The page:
Things are not always as they seem; the first appearance deceives many.–Phaedrus
Success tempts many to their ruin.–Phaedrus
By: Stephen Griner, Chief Investment Officer
I drive a Ford F-150. For the past several years I have enjoyed driving it for all but one moment every week…you guessed it, the weekly gas station visit. For those not familiar with fuel capacities in pickup trucks, they can be rather large. My truck specifically, holds 36 gallons. At close to $4.00 per gallon of regular unleaded, a fill up costs well over $100 dollars…per week. This past week, I filled up for $1.79 per gallon. This translates to a savings of almost $80 per week, $320 per month, and over $4,000 per year. While my recent financial windfall may be extreme (most of us don’t have 36 gallon fuel tanks) a similar story is playing out across the nation.
Oil prices dominated headlines the last half of 2014 as they fell almost 50% from June’s level of $102 per barrel. Why is this happening, what is the likely impact, and why do we care? First, why are prices falling? U.S. crude production surpassed expectations in 2014. In addition, some of the temporary “Arab Spring” shutdowns from 2012-2013 reversed in 2014. Finally, when OPEC met formally on Thanksgiving Day, the Saudis officially and definitively said they would not cut back production to hold up the price of oil. This was the final straw, and the oil markets collapsed. For all intents and purposes the Saudi message to the world was the OPEC cartel is finished.
These events resulted in an increasing supply of oil, and thus falling prices as demand fails to keep pace. Why would the Saudis keep production high and force prices below the $90 per barrel target they have defended the past several years? The general consensus indicates prices over $90 per barrel lead to an ever increasing supply of North American oil, and require the Saudis to continuously reduce their production to keep markets balanced. The result over just the next 3-5 years would have been a massive reduction in Saudi output and market share – possibly in the range of 30-50%. So, in essence, the Saudis are forcing prices low to drive producers out of the market and maintain their market share. The likely outcome of this action is a prolonged period of low oil prices. Low oil prices, while having a negative impact on certain sectors, will generally produce positive results for the U.S. economy.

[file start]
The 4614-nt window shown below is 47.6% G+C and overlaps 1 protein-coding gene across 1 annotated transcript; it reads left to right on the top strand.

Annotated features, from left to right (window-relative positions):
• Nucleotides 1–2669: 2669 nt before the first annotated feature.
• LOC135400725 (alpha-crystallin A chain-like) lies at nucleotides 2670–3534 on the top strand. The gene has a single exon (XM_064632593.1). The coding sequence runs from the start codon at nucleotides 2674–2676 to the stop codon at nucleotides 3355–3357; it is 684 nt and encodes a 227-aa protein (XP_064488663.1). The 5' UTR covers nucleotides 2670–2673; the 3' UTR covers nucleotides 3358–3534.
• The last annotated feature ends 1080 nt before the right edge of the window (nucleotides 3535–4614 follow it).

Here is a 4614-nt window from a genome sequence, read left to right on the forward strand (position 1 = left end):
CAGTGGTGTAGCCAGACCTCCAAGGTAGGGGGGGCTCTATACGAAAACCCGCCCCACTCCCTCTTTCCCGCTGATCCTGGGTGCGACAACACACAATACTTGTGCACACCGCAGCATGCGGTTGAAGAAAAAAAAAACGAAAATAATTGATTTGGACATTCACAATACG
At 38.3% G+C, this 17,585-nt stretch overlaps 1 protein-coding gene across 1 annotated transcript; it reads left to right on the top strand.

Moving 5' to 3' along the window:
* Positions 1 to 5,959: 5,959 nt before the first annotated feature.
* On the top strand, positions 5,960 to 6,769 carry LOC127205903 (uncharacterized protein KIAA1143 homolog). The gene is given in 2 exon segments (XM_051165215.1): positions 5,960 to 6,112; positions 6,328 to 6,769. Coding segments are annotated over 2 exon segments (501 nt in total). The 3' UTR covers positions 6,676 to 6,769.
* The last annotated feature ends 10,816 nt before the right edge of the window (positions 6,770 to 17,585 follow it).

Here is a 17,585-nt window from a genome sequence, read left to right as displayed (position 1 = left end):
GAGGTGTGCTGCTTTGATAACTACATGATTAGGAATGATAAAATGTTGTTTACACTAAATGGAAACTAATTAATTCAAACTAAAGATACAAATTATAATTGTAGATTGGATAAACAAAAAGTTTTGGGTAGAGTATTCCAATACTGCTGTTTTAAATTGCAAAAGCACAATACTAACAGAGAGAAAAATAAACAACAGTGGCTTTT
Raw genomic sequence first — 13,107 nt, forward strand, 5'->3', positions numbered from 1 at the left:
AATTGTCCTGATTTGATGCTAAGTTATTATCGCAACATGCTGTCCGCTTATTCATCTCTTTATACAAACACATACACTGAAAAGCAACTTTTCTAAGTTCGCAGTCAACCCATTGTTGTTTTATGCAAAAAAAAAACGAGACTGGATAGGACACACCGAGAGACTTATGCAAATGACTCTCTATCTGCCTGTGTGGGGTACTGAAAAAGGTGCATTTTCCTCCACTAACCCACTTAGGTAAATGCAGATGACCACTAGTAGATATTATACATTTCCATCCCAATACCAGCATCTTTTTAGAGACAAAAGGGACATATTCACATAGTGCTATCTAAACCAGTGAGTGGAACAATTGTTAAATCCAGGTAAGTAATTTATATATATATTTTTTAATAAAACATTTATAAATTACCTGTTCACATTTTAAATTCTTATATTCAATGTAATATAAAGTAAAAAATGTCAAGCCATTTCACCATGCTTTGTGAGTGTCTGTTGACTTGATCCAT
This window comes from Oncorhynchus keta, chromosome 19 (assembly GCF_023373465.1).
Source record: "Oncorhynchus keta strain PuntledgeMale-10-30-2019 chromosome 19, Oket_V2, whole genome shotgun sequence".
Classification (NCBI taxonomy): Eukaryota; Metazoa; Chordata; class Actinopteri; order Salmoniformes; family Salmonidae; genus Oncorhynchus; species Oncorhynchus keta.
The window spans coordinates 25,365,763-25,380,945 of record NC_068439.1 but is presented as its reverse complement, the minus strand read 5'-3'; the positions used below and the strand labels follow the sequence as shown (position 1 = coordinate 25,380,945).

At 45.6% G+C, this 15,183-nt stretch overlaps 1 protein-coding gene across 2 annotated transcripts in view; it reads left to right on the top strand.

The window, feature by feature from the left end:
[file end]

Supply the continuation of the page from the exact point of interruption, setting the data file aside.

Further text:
This brings us back to my opening anecdote. For every dollar not spent on fuel, those dollars can be spent on something else. Personal consumption represents 70% of the U.S. economy as measured by Gross Domestic Product (GDP.) With over 100 million households owning one or more vehicles, we believe falling oil prices have the ability to move beyond short term stock market shocks and add positive momentum to the economy as a whole.
This brings us to a review of stock and bond markets for 2014. The headline indexes for stocks and bonds (S&P 500, Barclays Aggregate) produced strong returns relative to everything else. As such, 2014 was a good year to avoid performance envy, not be swayed by first impressions, and reduce the temptation to load up on U.S. stocks. December saw the S&P 500 (a broad measure of U.S. stock market performance) close up 13.69%, after making headlines for setting all-time highs. In similar fashion, the Barclays Aggregate (a broad measure of U.S. bond market performance) closed up 5.97%. Smaller company US stocks grew less slowly, only gaining 4.89% as measured by the Russell 2000. International markets, as measured by the MSCI ACWI ex US, declined 3.44%. Other asset classes such as commodities, international bonds, and emerging markets also produced flat to negative returns.
What does this mean to you? If you are invested in an appropriately diversified portfolio, as our clients are, you may be disappointed with the performance of your portfolio versus the headlines. It may be very tempting for investors to want to add more large cap U.S. stock exposure in light of the strong recent headlines. However, in our opinion adding more large cap exposure decreases diversification and inevitably increases the risk in the portfolio. A natural question is, why hold these other assets classes? The core tenant of diversification is to hold non-correlated assets. “Non-correlation” is a fancy way of saying own assets that don’t go up and down at the same time. This results in any given year with some assets finishing up and some finishing down. Over the long run the strategy yields a smoother ride to your long term goals. Over the short run it can result in performance below that reported on the nightly news. We saw this happen in 2014.
As we sit down and review your portfolio over the coming weeks and months we will cover 2014 in depth. I encourage you to ask questions and seek to understand the strategy your portfolio is following. As always, we believe appropriate diversification and a long term perspective are keys to investment success.
The views and opinions expressed are of White Horse Advisors, LLC. This commentary is provided for educational purposes only and should not be construed as investment advice. White Horse Advisors is an investment advisor firm located in Atlanta, GA.